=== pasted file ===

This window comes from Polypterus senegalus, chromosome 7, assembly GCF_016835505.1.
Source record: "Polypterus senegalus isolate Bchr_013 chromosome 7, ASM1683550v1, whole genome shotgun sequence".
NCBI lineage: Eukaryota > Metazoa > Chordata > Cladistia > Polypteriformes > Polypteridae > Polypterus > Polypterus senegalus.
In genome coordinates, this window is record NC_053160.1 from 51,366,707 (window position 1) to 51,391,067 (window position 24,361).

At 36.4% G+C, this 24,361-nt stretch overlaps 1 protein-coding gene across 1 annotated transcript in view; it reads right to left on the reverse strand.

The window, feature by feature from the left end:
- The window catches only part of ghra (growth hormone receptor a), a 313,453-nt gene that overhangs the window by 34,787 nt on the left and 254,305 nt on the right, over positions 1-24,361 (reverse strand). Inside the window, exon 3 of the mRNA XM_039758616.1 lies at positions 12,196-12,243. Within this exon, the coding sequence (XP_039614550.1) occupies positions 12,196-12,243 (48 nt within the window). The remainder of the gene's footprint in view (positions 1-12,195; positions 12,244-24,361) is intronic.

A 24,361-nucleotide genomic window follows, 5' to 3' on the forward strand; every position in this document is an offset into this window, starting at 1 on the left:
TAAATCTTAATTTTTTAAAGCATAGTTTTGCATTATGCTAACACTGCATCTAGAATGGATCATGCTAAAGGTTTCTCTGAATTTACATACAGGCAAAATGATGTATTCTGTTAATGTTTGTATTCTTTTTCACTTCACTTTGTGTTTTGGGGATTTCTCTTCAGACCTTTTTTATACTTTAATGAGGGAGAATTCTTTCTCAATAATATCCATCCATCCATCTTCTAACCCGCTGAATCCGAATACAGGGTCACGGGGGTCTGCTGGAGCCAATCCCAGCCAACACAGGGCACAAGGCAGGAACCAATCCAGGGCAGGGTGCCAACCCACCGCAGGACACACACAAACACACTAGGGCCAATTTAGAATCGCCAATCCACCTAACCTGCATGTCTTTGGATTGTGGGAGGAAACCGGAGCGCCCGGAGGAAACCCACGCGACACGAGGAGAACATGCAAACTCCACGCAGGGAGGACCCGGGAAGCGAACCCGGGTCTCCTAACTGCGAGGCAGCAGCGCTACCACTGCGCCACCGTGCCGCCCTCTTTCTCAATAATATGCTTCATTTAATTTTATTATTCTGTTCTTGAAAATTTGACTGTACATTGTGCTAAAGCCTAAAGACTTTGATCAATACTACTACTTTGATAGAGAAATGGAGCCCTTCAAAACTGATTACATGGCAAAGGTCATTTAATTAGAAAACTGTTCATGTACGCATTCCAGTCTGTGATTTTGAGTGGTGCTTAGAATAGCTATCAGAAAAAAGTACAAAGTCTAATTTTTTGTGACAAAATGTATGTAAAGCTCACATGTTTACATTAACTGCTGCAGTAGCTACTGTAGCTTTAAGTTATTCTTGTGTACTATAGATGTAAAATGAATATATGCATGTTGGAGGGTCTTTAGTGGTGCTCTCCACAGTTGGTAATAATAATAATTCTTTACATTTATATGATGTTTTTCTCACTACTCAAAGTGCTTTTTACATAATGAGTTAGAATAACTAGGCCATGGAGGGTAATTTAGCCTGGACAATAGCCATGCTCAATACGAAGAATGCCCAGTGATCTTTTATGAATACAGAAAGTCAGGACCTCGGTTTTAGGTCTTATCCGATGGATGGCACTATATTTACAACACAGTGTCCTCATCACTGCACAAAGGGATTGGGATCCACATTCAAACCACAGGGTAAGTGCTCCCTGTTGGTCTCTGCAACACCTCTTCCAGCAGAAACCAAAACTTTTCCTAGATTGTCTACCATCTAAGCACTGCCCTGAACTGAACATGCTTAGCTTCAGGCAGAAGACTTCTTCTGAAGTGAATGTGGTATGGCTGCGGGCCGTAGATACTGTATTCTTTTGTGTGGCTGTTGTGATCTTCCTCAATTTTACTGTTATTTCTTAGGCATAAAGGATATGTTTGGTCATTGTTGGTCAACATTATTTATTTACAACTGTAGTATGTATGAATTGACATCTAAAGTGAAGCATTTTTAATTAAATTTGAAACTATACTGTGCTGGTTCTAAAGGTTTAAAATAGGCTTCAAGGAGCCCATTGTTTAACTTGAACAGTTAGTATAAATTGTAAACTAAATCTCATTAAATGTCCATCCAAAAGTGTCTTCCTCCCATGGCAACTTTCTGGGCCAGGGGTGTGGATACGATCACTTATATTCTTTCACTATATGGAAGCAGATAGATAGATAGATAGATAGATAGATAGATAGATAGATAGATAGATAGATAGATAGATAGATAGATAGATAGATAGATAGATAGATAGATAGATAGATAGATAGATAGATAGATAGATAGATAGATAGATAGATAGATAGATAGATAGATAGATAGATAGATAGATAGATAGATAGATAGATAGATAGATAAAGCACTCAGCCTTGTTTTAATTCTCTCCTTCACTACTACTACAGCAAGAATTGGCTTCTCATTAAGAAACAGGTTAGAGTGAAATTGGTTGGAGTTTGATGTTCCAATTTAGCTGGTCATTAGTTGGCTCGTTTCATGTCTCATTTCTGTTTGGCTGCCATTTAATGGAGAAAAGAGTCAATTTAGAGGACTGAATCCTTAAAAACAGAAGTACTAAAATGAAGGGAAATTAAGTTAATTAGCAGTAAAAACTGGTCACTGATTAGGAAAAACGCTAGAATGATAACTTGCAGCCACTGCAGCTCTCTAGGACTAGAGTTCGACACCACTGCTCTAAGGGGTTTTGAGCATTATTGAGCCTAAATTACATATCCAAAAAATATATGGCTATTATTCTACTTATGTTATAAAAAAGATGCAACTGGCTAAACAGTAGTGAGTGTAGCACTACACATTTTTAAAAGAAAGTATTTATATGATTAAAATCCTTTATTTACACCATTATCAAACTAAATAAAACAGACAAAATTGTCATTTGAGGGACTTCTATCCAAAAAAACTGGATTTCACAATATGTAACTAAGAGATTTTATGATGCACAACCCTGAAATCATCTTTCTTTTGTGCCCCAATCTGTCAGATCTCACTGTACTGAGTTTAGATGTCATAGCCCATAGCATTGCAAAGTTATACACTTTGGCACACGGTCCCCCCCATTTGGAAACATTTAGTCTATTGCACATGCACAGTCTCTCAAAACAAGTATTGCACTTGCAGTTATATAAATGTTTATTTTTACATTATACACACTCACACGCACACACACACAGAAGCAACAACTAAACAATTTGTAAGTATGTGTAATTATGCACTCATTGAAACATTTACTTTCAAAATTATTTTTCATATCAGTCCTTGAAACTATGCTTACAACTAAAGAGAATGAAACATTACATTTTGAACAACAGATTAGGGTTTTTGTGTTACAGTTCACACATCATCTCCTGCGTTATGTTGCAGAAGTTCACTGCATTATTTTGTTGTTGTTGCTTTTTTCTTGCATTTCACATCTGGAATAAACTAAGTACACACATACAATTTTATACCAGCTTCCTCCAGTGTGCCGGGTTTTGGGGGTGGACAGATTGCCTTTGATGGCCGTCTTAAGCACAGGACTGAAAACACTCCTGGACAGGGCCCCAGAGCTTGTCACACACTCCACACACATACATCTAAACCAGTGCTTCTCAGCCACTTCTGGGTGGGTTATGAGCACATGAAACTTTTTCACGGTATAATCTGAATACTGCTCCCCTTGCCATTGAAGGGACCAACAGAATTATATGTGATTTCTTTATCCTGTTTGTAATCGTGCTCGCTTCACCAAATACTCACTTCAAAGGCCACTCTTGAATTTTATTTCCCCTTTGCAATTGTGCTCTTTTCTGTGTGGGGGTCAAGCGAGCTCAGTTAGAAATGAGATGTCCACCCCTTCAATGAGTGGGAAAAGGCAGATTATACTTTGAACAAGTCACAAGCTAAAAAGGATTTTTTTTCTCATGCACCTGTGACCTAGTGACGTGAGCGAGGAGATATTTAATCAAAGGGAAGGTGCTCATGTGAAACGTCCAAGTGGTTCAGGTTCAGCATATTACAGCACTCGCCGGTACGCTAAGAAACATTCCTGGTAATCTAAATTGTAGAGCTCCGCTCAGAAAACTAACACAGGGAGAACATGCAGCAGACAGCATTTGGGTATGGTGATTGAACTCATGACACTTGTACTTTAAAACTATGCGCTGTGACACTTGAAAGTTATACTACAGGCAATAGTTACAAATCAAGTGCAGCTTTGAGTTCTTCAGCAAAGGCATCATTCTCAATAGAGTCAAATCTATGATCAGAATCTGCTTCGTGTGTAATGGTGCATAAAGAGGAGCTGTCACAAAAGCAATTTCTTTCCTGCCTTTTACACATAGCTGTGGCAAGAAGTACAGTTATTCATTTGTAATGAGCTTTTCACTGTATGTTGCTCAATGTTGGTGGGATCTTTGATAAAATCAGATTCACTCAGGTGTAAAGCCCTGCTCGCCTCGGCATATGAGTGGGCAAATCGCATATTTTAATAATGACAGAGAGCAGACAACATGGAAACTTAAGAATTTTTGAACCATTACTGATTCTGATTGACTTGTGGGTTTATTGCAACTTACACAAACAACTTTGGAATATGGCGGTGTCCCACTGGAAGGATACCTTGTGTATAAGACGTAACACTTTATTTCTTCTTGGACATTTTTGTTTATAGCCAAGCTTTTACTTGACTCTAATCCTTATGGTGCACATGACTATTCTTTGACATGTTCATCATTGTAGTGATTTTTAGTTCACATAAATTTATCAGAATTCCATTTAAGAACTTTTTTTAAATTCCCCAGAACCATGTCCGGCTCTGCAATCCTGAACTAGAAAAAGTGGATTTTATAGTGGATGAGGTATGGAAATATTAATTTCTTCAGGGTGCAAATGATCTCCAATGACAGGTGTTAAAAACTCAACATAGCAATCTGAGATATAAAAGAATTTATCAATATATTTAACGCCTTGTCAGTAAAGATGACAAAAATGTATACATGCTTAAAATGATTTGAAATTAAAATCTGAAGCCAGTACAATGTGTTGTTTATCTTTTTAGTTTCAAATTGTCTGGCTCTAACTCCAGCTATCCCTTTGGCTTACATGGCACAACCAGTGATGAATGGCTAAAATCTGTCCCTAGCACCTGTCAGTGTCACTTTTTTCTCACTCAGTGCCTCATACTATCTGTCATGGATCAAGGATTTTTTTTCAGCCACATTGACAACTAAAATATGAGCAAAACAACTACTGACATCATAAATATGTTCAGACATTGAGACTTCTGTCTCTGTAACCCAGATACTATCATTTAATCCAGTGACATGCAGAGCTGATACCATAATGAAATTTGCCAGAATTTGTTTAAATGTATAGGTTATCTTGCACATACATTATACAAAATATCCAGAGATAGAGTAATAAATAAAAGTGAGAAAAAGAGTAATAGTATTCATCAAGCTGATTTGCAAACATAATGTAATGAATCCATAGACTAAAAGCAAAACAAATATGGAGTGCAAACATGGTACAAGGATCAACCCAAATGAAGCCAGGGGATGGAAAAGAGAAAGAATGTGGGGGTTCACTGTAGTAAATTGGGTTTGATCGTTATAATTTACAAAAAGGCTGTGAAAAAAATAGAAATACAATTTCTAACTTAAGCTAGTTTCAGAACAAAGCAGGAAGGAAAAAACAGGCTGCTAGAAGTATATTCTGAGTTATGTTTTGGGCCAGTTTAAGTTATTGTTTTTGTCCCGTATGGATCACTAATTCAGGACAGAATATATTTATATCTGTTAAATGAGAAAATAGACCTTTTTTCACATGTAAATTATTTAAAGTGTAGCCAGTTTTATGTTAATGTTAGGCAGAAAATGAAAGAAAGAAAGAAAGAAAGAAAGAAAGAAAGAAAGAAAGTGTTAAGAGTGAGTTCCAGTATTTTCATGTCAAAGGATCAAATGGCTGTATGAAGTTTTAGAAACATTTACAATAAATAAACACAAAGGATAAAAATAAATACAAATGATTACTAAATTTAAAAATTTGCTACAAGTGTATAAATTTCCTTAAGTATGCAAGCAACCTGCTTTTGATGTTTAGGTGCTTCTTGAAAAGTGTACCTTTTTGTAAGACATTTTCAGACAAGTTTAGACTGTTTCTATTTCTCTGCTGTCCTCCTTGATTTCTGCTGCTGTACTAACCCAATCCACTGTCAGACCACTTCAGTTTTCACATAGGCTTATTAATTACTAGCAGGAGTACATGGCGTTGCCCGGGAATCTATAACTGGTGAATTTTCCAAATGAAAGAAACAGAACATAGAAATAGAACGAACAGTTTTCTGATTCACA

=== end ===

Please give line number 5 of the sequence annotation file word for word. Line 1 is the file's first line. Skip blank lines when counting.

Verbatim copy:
At 36.4% G+C, this 24,361-nt stretch overlaps 1 protein-coding gene across 1 annotated transcript in view; it reads right to left on the reverse strand.